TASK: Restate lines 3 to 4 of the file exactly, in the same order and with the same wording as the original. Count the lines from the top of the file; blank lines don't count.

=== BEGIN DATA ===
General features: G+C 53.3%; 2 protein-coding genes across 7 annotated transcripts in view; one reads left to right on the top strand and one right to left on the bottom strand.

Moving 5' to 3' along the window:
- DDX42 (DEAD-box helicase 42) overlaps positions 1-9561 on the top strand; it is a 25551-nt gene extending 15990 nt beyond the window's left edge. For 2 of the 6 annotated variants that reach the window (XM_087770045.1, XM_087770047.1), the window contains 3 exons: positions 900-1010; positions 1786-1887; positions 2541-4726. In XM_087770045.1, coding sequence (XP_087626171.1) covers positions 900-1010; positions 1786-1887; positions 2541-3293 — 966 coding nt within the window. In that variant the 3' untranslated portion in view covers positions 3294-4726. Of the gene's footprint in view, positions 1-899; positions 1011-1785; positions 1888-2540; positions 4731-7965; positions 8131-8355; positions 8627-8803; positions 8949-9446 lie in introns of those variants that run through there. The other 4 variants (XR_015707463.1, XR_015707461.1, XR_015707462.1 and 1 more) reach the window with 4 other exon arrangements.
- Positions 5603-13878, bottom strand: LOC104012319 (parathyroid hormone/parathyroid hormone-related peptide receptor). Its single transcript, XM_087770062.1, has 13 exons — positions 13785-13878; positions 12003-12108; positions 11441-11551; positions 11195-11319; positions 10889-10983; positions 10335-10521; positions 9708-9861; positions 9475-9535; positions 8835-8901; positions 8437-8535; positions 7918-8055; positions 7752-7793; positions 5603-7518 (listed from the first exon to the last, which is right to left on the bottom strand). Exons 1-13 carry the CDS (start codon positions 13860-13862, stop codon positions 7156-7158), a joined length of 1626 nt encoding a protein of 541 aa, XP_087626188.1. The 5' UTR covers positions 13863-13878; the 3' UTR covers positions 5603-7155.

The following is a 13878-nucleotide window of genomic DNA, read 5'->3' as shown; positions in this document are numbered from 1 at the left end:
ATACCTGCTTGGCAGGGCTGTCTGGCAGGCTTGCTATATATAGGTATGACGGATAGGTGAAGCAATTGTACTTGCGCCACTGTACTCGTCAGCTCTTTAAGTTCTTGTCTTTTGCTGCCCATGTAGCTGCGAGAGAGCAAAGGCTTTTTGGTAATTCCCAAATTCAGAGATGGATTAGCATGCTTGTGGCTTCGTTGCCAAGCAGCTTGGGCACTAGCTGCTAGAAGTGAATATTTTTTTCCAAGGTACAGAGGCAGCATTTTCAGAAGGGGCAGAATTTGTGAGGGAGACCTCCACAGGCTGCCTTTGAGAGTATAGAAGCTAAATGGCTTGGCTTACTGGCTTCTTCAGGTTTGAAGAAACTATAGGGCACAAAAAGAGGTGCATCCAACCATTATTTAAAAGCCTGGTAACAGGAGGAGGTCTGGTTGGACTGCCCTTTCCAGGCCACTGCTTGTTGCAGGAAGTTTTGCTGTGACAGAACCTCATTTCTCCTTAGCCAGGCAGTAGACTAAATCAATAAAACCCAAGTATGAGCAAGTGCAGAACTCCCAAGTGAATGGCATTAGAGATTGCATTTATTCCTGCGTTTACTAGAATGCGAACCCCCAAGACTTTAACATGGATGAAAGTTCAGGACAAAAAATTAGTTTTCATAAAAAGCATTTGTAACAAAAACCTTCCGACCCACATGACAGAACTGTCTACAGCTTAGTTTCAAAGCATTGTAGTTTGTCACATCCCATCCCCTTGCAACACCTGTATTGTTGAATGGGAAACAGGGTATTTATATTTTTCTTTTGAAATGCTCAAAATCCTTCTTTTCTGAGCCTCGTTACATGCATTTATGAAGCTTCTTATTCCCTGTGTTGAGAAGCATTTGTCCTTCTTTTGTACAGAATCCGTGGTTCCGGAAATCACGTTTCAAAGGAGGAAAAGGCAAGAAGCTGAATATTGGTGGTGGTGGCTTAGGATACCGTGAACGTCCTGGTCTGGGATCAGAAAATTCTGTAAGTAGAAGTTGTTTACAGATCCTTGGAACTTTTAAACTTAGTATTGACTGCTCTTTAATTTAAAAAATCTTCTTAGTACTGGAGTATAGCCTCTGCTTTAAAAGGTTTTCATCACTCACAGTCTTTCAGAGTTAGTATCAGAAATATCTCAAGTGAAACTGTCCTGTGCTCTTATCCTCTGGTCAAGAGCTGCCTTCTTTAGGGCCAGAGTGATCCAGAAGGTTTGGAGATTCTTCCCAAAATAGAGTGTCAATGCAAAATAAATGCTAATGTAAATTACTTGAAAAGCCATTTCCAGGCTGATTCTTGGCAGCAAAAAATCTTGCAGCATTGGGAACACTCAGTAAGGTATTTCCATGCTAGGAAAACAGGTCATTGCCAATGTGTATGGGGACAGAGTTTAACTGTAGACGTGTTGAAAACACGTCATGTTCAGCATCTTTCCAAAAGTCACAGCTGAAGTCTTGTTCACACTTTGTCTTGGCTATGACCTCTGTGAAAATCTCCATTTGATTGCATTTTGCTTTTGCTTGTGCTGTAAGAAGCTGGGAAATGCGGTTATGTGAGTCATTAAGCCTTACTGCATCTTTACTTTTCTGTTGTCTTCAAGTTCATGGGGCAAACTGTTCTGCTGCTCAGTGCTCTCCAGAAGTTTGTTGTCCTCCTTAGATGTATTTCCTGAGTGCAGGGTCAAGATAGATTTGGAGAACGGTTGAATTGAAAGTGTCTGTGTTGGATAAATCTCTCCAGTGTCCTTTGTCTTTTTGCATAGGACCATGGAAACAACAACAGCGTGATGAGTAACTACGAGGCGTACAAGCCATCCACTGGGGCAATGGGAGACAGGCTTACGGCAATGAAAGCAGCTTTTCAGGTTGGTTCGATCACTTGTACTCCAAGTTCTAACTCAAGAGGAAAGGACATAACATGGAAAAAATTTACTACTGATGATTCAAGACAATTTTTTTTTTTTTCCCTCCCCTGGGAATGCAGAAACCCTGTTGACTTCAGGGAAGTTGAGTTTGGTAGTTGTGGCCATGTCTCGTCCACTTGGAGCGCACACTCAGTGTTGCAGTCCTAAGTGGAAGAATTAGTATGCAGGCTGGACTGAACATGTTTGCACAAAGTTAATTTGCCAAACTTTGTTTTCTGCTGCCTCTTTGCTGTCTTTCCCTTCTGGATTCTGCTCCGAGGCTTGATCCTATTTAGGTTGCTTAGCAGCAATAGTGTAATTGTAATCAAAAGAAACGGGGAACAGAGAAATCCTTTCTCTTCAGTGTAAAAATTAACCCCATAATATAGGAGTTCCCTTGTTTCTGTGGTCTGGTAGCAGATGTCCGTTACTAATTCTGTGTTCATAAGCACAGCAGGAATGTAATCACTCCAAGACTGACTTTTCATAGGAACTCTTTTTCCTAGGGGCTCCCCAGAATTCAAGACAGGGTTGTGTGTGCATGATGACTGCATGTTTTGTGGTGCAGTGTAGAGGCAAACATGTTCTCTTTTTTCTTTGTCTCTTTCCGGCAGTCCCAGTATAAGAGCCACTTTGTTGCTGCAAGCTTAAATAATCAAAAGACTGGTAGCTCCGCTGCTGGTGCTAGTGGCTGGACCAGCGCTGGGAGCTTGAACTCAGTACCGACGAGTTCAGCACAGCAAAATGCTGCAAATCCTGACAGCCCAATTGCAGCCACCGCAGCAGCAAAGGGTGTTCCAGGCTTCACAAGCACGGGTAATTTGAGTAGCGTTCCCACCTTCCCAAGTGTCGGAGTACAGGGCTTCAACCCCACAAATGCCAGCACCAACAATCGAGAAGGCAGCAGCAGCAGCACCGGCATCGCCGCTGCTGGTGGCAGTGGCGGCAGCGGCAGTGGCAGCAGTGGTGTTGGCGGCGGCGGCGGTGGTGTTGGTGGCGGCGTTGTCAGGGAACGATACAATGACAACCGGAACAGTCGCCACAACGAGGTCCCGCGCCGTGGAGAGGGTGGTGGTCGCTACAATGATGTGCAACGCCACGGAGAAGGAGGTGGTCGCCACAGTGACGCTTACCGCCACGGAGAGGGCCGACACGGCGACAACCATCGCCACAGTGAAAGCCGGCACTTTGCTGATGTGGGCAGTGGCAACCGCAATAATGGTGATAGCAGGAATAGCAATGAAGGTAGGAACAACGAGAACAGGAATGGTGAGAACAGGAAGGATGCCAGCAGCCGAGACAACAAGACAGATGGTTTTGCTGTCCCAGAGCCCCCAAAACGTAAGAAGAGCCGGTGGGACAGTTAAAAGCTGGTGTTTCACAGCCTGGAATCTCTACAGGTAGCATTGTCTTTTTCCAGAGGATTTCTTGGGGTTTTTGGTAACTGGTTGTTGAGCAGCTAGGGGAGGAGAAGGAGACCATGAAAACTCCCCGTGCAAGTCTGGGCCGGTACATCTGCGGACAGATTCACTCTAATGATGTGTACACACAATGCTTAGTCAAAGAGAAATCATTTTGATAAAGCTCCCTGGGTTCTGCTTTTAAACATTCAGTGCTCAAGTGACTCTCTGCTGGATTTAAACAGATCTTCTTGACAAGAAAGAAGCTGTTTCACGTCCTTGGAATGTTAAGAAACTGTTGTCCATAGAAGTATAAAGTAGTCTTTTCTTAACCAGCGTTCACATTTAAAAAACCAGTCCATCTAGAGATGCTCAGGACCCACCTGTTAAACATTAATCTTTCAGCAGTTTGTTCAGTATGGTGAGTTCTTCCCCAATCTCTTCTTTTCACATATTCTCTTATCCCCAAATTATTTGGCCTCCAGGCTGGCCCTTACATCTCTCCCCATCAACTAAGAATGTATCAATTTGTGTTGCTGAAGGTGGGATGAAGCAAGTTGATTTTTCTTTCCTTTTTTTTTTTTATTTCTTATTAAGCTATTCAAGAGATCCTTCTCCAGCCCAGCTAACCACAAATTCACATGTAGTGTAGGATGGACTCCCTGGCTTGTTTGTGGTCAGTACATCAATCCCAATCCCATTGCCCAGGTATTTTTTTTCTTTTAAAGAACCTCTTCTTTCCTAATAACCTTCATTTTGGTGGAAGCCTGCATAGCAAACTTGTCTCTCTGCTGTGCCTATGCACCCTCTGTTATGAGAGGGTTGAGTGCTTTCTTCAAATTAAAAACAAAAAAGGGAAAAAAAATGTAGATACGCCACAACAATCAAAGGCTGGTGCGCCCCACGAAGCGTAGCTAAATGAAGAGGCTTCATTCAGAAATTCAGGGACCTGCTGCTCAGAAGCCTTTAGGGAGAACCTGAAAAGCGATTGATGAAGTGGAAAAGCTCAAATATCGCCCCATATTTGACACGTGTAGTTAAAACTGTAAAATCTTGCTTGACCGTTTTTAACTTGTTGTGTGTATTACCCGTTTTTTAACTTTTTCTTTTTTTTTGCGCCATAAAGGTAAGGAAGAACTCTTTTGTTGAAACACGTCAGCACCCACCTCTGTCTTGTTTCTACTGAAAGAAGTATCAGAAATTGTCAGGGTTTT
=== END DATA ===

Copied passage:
- DDX42 (DEAD-box helicase 42) overlaps positions 1-9561 on the top strand; it is a 25551-nt gene extending 15990 nt beyond the window's left edge. For 2 of the 6 annotated variants that reach the window (XM_087770045.1, XM_087770047.1), the window contains 3 exons: positions 900-1010; positions 1786-1887; positions 2541-4726. In XM_087770045.1, coding sequence (XP_087626171.1) covers positions 900-1010; positions 1786-1887; positions 2541-3293 — 966 coding nt within the window. In that variant the 3' untranslated portion in view covers positions 3294-4726. Of the gene's footprint in view, positions 1-899; positions 1011-1785; positions 1888-2540; positions 4731-7965; positions 8131-8355; positions 8627-8803; positions 8949-9446 lie in introns of those variants that run through there. The other 4 variants (XR_015707463.1, XR_015707461.1, XR_015707462.1 and 1 more) reach the window with 4 other exon arrangements.
- Positions 5603-13878, bottom strand: LOC104012319 (parathyroid hormone/parathyroid hormone-related peptide receptor). Its single transcript, XM_087770062.1, has 13 exons — positions 13785-13878; positions 12003-12108; positions 11441-11551; positions 11195-11319; positions 10889-10983; positions 10335-10521; positions 9708-9861; positions 9475-9535; positions 8835-8901; positions 8437-8535; positions 7918-8055; positions 7752-7793; positions 5603-7518 (listed from the first exon to the last, which is right to left on the bottom strand). Exons 1-13 carry the CDS (start codon positions 13860-13862, stop codon positions 7156-7158), a joined length of 1626 nt encoding a protein of 541 aa, XP_087626188.1. The 5' UTR covers positions 13863-13878; the 3' UTR covers positions 5603-7155.